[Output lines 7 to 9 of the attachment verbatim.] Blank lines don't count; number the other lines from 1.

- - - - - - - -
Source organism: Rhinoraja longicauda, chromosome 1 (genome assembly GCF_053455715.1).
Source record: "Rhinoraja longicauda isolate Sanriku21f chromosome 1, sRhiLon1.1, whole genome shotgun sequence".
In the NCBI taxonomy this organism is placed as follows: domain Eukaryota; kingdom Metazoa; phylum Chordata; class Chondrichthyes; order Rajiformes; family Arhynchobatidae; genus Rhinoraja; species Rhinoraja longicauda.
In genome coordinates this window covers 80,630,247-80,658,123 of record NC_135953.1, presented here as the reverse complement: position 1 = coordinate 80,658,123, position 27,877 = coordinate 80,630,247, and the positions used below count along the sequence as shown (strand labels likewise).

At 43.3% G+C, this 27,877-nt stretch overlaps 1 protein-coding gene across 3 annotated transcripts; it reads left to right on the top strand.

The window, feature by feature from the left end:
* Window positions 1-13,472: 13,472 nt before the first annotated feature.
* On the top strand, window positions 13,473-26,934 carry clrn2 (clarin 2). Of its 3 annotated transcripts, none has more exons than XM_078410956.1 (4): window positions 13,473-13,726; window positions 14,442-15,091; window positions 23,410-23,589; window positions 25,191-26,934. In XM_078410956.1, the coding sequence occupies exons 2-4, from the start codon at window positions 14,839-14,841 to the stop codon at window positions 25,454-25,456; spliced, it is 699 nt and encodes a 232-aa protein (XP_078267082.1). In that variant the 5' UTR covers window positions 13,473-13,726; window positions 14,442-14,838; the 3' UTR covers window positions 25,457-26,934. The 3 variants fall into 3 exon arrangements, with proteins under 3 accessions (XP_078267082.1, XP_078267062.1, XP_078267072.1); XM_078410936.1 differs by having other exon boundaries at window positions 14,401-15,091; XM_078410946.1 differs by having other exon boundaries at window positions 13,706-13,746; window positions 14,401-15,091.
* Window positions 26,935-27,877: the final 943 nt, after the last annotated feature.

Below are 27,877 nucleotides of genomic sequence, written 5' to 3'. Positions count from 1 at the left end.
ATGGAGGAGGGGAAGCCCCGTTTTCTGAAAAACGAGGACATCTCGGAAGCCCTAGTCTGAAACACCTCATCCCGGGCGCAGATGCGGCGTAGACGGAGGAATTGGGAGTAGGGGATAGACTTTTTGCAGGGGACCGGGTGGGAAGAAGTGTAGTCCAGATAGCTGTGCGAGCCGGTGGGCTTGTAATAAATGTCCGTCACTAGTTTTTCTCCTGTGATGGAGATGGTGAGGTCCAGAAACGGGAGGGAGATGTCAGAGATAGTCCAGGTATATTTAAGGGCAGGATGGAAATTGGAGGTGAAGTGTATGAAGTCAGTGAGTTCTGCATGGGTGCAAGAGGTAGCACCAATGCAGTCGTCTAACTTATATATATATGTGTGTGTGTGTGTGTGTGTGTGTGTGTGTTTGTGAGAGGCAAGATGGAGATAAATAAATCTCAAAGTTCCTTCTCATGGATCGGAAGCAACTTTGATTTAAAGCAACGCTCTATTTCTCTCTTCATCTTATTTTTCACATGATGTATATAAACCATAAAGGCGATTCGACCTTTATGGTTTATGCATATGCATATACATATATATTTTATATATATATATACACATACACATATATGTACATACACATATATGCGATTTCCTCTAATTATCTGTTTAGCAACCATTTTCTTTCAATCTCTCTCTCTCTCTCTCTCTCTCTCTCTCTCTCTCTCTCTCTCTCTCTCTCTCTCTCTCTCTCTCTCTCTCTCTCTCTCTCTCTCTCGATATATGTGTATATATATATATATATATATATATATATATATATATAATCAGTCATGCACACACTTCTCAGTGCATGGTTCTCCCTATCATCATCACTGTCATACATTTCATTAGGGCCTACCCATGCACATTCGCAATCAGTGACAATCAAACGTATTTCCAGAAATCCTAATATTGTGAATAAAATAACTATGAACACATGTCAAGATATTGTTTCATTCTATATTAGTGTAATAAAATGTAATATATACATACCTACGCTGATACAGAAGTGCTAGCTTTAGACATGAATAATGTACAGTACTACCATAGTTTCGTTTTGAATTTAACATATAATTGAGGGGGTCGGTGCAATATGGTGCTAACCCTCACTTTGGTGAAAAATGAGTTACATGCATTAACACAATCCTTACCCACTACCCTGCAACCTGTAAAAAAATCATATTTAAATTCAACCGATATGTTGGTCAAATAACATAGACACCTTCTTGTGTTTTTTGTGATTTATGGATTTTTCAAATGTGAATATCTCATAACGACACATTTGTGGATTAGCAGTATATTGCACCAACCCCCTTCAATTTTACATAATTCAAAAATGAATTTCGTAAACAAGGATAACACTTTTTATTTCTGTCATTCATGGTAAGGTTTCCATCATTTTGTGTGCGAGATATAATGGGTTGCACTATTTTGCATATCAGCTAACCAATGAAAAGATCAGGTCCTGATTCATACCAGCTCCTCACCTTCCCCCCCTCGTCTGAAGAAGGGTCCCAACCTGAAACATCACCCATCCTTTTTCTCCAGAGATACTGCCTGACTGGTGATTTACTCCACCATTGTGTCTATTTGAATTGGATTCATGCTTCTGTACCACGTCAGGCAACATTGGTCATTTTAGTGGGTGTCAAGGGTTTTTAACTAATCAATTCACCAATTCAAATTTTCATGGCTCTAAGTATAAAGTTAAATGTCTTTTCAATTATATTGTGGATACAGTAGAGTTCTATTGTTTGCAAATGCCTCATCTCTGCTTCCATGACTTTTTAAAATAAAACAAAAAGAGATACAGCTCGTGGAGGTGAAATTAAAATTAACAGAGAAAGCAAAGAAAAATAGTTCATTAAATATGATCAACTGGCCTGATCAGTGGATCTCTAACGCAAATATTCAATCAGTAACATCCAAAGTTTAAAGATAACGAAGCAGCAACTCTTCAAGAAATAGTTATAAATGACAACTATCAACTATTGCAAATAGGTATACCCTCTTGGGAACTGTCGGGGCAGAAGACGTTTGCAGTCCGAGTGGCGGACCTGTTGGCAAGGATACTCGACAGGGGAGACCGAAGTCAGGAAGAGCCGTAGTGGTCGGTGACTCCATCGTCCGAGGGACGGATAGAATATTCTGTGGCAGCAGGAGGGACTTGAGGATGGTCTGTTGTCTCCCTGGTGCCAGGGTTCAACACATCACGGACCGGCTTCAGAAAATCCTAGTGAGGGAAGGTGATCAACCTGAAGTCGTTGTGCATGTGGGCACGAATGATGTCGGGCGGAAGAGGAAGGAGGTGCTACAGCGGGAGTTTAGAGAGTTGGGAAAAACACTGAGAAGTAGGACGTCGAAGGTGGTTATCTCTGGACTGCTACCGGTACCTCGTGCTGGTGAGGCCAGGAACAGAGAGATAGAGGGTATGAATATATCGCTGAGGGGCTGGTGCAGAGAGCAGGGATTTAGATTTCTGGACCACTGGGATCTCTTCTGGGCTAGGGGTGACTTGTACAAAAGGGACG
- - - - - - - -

* Window positions 1-13,472: 13,472 nt before the first annotated feature.
* On the top strand, window positions 13,473-26,934 carry clrn2 (clarin 2). Of its 3 annotated transcripts, none has more exons than XM_078410956.1 (4): window positions 13,473-13,726; window positions 14,442-15,091; window positions 23,410-23,589; window positions 25,191-26,934. In XM_078410956.1, the coding sequence occupies exons 2-4, from the start codon at window positions 14,839-14,841 to the stop codon at window positions 25,454-25,456; spliced, it is 699 nt and encodes a 232-aa protein (XP_078267082.1). In that variant the 5' UTR covers window positions 13,473-13,726; window positions 14,442-14,838; the 3' UTR covers window positions 25,457-26,934. The 3 variants fall into 3 exon arrangements, with proteins under 3 accessions (XP_078267082.1, XP_078267062.1, XP_078267072.1); XM_078410936.1 differs by having other exon boundaries at window positions 14,401-15,091; XM_078410946.1 differs by having other exon boundaries at window positions 13,706-13,746; window positions 14,401-15,091.
* Window positions 26,935-27,877: the final 943 nt, after the last annotated feature.